Honduras reportedly had about 16,000 NGOs at the start of 2013. So altogether, these two decrees succeeded in abolishing more than half of the NGOs in the country.

That makes it a little harder to figure out who this campaign was really targeting and why.

We would remind readers that back in 2010, the Honduran Congress passed a law to define the characteristics of an evangelical Christian church, declared unconstitutional in 2012, that advanced Madrid's agenda to abolish evangelical churches he felt were "fringe" groups.

According to the decree published this week, the named institutions failed to comply in some way with a previous decree 770-A-2003 regulating NGOs, which gave a 30 day window for every NGO to supply an annual activities report, a financial report, indicate its officers, and so on.

What does the abolishment of these NGOs translate to, in practice?

They can no longer sign contracts or hold bank accounts.

They are ordered to liquidate any property and goods held, and donate the proceeds of that liquidation to a still extant NGO with a similar goal.

All Honduran banks and government agencies were notified of the loss of rights of these 5,429 NGOs.  In 30 days, their bank accounts will be frozen by the government, and any remaining assets seized.

This is not just a matter of eliminating a few small and inconsequential groups that were struggling.

Among the NGOs cancelled was the Asociación Comite por Libre Expresión (C-Libre), the most visible group monitoring press freedom in Honduras, composed of of journalists and others.

Hector Longino Becerra, president of the organization, said that the action against C-Libre was part of an attack on organizations that are critical of the government. Becerra said that all of C-Libre's paperwork with URSAC was complete and up to date, and he possessed the receipts to show the filing was done on time.

In the wake of the Friday publication of La Gaceta, Jorge Montes, head of URSAC, claimed Saturday that the NGOs still had 30 days to make things right and avoid cancellation.

That claim is hard to understand since the published law reportedly cancels the legal right to exist of the named NGOs. Montes claims that each NGO's legal representative will be notified in 30 days of the cancellation if, prior to that, their paperwork is not brought up to date.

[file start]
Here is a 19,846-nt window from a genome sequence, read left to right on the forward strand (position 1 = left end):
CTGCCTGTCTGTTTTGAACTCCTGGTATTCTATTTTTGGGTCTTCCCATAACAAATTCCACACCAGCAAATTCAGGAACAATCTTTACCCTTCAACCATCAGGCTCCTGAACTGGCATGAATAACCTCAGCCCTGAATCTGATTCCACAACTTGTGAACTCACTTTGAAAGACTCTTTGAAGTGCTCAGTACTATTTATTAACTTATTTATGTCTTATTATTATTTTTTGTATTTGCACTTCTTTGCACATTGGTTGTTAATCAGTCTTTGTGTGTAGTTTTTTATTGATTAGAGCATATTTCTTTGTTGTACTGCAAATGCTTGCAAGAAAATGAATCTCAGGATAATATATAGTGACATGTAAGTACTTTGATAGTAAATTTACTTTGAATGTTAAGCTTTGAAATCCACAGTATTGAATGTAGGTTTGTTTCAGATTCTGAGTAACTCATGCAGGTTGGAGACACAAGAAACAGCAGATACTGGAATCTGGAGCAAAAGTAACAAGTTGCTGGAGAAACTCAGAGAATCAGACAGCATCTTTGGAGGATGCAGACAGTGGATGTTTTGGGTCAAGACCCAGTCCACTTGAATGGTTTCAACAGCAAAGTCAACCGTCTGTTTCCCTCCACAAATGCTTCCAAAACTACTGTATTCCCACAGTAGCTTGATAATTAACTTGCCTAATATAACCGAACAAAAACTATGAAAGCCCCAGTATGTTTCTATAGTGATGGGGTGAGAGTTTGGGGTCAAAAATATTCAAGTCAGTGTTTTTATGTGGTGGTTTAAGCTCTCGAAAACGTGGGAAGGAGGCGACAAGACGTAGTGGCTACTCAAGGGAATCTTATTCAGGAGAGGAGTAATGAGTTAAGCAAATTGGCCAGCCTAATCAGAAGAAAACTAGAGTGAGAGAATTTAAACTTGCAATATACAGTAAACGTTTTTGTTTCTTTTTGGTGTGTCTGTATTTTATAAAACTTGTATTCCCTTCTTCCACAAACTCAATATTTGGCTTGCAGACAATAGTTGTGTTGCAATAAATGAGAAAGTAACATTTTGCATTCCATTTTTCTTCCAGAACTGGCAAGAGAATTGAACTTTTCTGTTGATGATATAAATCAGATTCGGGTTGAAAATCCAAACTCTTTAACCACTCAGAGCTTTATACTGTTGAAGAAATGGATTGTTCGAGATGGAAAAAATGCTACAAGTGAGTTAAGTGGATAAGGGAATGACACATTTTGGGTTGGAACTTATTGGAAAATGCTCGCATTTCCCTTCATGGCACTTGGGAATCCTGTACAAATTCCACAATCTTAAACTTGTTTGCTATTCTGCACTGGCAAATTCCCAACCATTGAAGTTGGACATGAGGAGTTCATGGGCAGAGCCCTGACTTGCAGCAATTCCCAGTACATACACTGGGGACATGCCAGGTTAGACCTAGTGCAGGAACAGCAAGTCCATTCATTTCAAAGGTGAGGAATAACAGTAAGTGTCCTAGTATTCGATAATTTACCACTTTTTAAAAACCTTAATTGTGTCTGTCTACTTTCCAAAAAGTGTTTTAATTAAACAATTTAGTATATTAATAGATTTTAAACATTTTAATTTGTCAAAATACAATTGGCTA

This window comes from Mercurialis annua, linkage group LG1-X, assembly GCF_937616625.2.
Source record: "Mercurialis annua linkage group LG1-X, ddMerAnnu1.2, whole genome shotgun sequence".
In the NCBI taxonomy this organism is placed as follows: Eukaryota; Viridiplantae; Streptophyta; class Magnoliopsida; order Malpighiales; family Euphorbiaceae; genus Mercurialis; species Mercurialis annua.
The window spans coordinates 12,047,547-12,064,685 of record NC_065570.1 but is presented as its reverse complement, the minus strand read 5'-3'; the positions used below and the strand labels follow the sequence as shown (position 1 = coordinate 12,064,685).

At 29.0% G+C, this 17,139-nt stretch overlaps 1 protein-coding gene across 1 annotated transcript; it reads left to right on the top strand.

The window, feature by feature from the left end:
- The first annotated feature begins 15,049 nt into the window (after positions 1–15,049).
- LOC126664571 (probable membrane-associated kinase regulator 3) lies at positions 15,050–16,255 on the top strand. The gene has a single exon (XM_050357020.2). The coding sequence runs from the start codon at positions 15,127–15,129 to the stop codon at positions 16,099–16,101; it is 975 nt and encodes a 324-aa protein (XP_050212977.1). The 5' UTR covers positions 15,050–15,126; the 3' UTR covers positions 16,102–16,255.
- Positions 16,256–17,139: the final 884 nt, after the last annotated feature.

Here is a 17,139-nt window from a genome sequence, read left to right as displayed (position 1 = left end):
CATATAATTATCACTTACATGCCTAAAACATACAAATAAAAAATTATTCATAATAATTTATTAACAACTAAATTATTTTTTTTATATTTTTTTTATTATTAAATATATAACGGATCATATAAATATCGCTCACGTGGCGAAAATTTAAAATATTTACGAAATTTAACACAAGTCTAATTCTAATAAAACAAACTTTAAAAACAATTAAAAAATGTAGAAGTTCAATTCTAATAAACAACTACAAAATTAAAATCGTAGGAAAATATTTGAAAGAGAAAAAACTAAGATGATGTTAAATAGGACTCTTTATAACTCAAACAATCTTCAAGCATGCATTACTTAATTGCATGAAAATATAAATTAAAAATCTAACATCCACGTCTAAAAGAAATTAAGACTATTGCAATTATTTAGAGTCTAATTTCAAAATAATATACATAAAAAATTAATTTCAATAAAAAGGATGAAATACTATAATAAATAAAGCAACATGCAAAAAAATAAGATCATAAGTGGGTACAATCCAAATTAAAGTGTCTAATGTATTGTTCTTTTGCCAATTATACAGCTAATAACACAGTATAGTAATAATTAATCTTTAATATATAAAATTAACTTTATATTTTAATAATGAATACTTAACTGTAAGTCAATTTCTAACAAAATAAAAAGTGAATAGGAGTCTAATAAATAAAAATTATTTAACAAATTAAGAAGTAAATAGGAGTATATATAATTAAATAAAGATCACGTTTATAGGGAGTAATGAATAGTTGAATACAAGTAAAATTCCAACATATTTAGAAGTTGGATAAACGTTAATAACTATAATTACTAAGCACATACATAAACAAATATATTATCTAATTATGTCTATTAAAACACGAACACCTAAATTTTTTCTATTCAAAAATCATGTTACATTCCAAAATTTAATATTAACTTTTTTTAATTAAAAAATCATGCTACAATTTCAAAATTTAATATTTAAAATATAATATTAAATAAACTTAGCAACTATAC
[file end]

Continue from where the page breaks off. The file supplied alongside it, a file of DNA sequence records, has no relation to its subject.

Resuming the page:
He emphasized three kinds of reports that need to be filed: a report on activities; a financial report that indicates what money the group holds, where it came from, and where and how it will be spent, and where the NGO's assets are; and an up-to-date list of officers.

The Civil Society Group that advises the government is disturbed by all this and has requested a meeting with Rigoberto Chang Castillo, current Interior Minister, and thus the head of URSAC.

They stated:
It is the responsibility of the state to create an enabling environment for the functioning of civil society organizations and to keep watch over the unfettered right to free association.

Their point: the Honduran government isn't doing that when 62% of the country's legally established NGOs are disestablished by the government.

We couldn't agree more.

Wednesday, March 5, 2014

News Flash: Honduran Police in the Pocket of Drug Dealers

A reporter for Channel 5 in Tegucigalpa, Honduras reportedly tweeted a picture yesterday of sworn testimony given by a suspended judge that he says links the brother of President Juan Orlando Hernández to a Colombian arrested in a marijuana growing operation and high tech drug lab in the department of Lempira. 

We don't agree with the inferences being drawn. There clearly is a pervasive penetration of drug money throughout Honduran society, but the standards for guilt in Honduras too often rest on rumor and innuendo.

On January 30, the Honduran police and military shut down a drug operation in La Iguala, Lempira that consisted of a very large suite of greenhouses being used for growing marijuana and opium poppies.  It also contained what was described as a high tech drug lab. 

During the raid, police arrested a Colombian citizen, Rubén Dario Pinilla. 

This was not the first time Rubén Dario Pinilla had been arrested in Honduras on drug related charges.  On the 25th of July of last year, he was arrested in the same town along with another Colombian, Fredy Hernán Roldán Jiménez.  They were found to be growing 73 pot plants, with 2440 seedlings alleged to be pot plants growing in the same greenhouses on the same property. 

That case came before judge Francisco Rodríguez in the city of Gracias a Dios in the department of Lempira, and the judge dismissed the charges against both Pinilla and Roldan Jimenez on July 31, 2013.